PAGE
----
Presentation on theme: "Steve Livingston, Ph.D., LMFT Mellonie Hayes, Ph.D., LMFT Robyn Mowery, Ph.D., LMFT Dana McCary, Family Liaison Mercer University School of Medicine’s."— Presentation transcript:
Steve Livingston, Ph.D., LMFT Mellonie Hayes, Ph.D., LMFT Robyn Mowery, Ph.D., LMFT Dana McCary, Family Liaison Mercer University School of Medicine’s Marriage and Family Therapy Program Strengthening Family Engagement: Family Therapeutic Intervention Skills in Work with Children and Adolescents
Agenda 8:30 -8:45am: Introductions and Orientation 8:45-10:30am: Conceptual Foundations 10:30-10:45am: Break 10:45-12:15pm: Overcoming Barriers to Engagement 12:15-1:15pm: Lunch 1:15-3:00pm: Strength-based Family Engagement 3:00-3:15pm: Break 3:15-4:00pm: Q&A Discussion 4:00-4:30pm: Wrap Up & Evaluations
Conceptual Foundations Common Factors Resent research is shifting our traditional views on what works in therapy and the helping professions Family Systems Theory The whole is greater than the sum of its parts Ecological Model of Development We influence and are influenced by layers of context
Traditional View vs. Common Factors Guiding Metaphor for Treatment (Sprenkle, Davis, & Lebow, 2009) Traditional: Medical —individual with the problem follows prescribed treatment Common Factors: Contextual—recognizes such qualities as credibility, alliance, and allegiance “surrounding” the treatment are often more important than the unique aspects of the actual treatment.
Traditional View vs. Common Factors Role of the Professional in Change Process Traditional: Emphasizes the treatment that is “dispensed” rather than who offers it Common Factors: Suggests that the qualities and capabilities of the person offering the treatment are often more important than the treatment itself.
Traditional View vs. Common Factors Clients’ Role in Change Process Traditional: More Professional-Centric Although there may be attempts to be collaborative, greater emphasis is placed on what the professional does and getting clients to invest in treatment in the specific ways the professional intends and recommends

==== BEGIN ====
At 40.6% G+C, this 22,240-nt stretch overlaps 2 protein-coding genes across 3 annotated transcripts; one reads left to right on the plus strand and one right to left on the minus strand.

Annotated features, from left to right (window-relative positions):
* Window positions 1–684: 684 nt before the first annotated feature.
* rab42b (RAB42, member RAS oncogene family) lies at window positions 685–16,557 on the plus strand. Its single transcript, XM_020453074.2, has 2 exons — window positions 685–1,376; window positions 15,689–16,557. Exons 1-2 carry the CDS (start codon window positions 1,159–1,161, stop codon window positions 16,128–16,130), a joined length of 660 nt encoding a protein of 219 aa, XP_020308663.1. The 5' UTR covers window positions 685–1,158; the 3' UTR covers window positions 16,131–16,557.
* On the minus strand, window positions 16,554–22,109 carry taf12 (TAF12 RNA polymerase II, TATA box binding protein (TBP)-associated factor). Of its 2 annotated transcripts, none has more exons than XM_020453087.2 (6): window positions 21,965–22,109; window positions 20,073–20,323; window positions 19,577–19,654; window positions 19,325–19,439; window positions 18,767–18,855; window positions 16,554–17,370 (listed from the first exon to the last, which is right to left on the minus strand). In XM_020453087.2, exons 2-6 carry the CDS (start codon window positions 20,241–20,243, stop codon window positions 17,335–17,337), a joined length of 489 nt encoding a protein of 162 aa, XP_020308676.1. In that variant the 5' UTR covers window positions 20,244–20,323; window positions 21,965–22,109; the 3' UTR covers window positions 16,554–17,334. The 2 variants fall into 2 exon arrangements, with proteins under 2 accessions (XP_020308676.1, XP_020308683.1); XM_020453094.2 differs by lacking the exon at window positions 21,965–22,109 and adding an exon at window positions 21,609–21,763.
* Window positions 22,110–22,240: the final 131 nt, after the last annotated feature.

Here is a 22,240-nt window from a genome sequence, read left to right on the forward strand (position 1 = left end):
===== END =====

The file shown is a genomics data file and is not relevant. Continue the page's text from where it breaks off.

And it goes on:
Traditional View vs. Common Factors Clients’ Role in Change Process (cont.) Common Factors: More Client-Centric Less importance is placed on specifically how the professional implements treatment and more on improvising to match the clients’ needs and world views Allows clients to use whatever is offered in the course of treatment for their own purposes in often unique and individualized ways
Research-based Common Factors Linked to Producing Change Client Factors Relationship Factors Expectancy Factors
Client Factors What our clients bring to the helping relationship has a far greater influence (~40%) on producing change than any other single variable.
Client Factors Client Characteristics: ego strength, culture, motivation and commitment Supportive Environmental Characteristics: Physical--basic and financial resources Social—internal (i.e., family) and external (e.g., friends, neighbors, colleagues)
Motivation & Stages of Change Stages of Change: Pre-contemplation Contemplation Preparation Action Maintenance Termination Professionals need to gear their interactions and interventions to where clients are at in this process
The 3 Cs of Family Relationships Cohesiveness, Conflict, Communication Cohesiveness Ability to function as a team Largest determinant of well-functioning families When cohesiveness is high, it buffers effects of any reduction in the other dimensions
The 3 Cs of Family Relationships Conflict Ability to resolve conflict reflects adaptiveness High conflict points to dysfunction Communication (Expressiveness) Ability to express BOTH thoughts and EXPECIALLY feelings Scoring low in expressiveness tends to indicate dysfunction Conspiracies of silence are especially problematic Strong correspondence between both high cohesiveness and high expressiveness and low expressiveness and high conflict
Relationship Factors As helping professionals, what we do and how we do it matters, but HOW we do it matters more than what we do.
Relationship Factors Tri-fold Therapeutic/Helping Alliance: Creating a warm, trusting, emotional bond Being on the same page about treatment goals Having a shared understanding about what tasks are necessary and important in reaching the goals